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Advocacy science wrong if other guy is doing it

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From Hank Campbell at Science20, a potpourri of people he wishes didn’t have funds:

Meanwhile, Denier For Hire groups like SourceWatch (see their executive director libel me here) who spend their time and money vilifying pro-science groups in every other area (food, technology, chemistry, energy, medicine) turned a blind eye to the advocacy research being done by the dark money people and corporations on the political side of the aisle that fund them.

Crappy job, Hank, but someone has to do it. The popular science media are often a field demonstration of monochromatic advocacy.

Academics were not going to be duped by such faux political allies forever, and as time has gone on academic scientists have caught on to the deception; groups like US Right To Know, which SourceWatch management helps guide, have become famous for bullying tactics (see the executive director of SourceWatch threaten to sue me for discussing their publicly available Form 990 here) and have alienated scientists who are involved in academic research by bogging science scholars down with Freedom of Information Act requests and then quote-mining the results. …

Tip: If you don’t want Freedom of Information requests from the taxpayers, don’t ask for public funding.

Long ago, some fool decided that the peasants had the right to know how their taxes were spent. Fix that, and you have a winner on your hands in the research establishment.

Fun part:

Seralini is just one of the “researchers” they detail that are in the bag for these Deniers For Hire. They also discuss Pusztai and Infascelli and remind us all that mainstream corporations, which maybe spend a few hundred thousand dollars per year on pro-science groups (disclosure: I run one, the American Council on Science and Health, and all donations are welcome, though no one gets to dictate what we write, obviously) … More.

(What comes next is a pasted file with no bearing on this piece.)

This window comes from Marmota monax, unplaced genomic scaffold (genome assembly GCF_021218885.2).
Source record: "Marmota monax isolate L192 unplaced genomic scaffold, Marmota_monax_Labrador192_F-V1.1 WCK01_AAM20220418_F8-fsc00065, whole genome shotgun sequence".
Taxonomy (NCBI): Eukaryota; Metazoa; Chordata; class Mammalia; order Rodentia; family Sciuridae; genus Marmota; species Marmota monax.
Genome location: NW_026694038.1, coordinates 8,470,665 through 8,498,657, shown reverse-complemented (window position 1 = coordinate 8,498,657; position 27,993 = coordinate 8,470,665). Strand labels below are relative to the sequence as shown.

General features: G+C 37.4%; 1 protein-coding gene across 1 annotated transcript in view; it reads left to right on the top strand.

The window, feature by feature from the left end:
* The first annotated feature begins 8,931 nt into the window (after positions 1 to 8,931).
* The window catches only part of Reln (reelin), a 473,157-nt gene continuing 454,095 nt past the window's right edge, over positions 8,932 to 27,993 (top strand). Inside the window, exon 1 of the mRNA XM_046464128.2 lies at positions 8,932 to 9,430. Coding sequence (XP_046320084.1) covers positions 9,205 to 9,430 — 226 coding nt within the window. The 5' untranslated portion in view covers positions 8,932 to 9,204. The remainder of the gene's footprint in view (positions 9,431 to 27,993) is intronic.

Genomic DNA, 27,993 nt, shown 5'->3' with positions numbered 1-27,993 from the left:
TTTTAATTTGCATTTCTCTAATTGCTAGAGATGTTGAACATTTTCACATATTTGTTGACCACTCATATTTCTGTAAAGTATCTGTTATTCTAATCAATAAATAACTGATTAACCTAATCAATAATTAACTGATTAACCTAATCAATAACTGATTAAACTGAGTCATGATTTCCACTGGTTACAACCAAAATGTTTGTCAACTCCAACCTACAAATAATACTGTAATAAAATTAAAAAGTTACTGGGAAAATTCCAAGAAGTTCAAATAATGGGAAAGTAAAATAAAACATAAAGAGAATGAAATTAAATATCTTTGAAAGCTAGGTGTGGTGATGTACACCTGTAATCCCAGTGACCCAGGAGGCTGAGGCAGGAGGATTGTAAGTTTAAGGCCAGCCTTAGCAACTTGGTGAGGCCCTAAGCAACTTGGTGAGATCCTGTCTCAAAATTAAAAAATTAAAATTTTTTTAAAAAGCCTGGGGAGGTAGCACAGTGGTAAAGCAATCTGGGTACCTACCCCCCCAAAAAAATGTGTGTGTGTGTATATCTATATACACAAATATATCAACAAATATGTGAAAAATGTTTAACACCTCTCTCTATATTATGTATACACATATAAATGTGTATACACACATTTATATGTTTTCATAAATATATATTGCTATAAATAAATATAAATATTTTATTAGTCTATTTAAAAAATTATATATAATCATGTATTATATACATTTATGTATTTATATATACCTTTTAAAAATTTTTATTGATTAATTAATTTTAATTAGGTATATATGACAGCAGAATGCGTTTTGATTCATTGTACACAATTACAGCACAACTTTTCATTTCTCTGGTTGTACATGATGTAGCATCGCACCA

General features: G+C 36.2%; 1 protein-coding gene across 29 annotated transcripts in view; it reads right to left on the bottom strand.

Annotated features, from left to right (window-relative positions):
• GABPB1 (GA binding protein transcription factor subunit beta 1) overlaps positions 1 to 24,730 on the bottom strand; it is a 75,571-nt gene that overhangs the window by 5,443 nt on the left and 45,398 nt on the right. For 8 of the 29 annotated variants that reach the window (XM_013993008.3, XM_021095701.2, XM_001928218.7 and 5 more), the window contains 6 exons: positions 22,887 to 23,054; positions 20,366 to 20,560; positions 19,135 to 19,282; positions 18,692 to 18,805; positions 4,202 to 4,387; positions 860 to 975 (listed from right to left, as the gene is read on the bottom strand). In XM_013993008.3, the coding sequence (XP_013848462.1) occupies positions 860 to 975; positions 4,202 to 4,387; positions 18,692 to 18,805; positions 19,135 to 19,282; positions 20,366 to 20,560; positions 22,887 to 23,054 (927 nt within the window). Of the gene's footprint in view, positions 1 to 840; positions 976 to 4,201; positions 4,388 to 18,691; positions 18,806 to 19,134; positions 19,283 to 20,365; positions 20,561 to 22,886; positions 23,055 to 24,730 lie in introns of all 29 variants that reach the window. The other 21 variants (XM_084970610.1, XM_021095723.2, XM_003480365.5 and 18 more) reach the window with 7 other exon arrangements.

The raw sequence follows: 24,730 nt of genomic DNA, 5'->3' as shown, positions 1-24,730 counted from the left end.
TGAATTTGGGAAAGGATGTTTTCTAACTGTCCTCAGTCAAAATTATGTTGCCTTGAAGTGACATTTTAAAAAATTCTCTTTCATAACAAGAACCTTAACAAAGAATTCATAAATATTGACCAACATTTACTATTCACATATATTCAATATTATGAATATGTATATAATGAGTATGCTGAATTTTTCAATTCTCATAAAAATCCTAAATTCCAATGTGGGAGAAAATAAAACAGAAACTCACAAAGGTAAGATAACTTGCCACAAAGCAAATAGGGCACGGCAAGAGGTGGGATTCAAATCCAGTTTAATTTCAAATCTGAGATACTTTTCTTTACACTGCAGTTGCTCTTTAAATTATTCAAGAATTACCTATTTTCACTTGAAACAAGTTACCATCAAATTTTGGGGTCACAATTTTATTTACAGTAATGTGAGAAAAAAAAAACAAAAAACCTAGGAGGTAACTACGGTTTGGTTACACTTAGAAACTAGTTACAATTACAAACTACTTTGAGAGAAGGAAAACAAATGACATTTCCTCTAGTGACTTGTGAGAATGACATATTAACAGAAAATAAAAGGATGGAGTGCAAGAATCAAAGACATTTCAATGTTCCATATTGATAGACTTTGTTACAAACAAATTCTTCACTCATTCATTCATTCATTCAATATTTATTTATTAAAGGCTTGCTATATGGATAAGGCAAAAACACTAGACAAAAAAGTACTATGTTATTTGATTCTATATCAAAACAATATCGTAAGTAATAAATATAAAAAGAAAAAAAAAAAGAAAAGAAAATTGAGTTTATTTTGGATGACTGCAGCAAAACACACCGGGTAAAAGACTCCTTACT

File:A small cup of coffee.JPG Hank? Hank? Can you hear yourself? Do you think anyone believes, given your diatribe, that anyone who gives you money would be in much doubt about what you’d write? Or would keep on giving you money if they didn’t get it? And who cares, really? You’re entitled to that.

For Hank Campbell stories we liked better, see

On the corruption of peer review

and

Hank Campbell on Cosmos: Multiverse is just postmodernism with some math

There is a simpler way of looking at all this. First, advocacy isn’t research.

And research done with the purpose of providing support for a position (advocacy research) is a different genre from research done in order to find out what is going on. Recent claims, for example that chimpanzees have sacred rituals or are entering the Stone Age, are often driven by animal protection or animal rights advocacy. Things go wrong when people are required to take it seriously and pretend that it is something other than advocacy. (Personally, I think it’s a stupid strategy on their part, but this isn’t a discussion of strategy. – O’Leary for News)

If we just label advocacy research for what it is (the equivalent of the prosecution’s case or the defendant’s), we don’t need to be in a lather about it.

The lathery stuff comes of claiming to represent “science.”

See also: Scientism = junk science in the courtroom

and

Galileo?: US gov’t thought of prosecuting climate doubters As science becomes ever more an established religion, it acquires the expected deformities. Including the use of the law to prosecute those who offer a different interpretation of the evidence.

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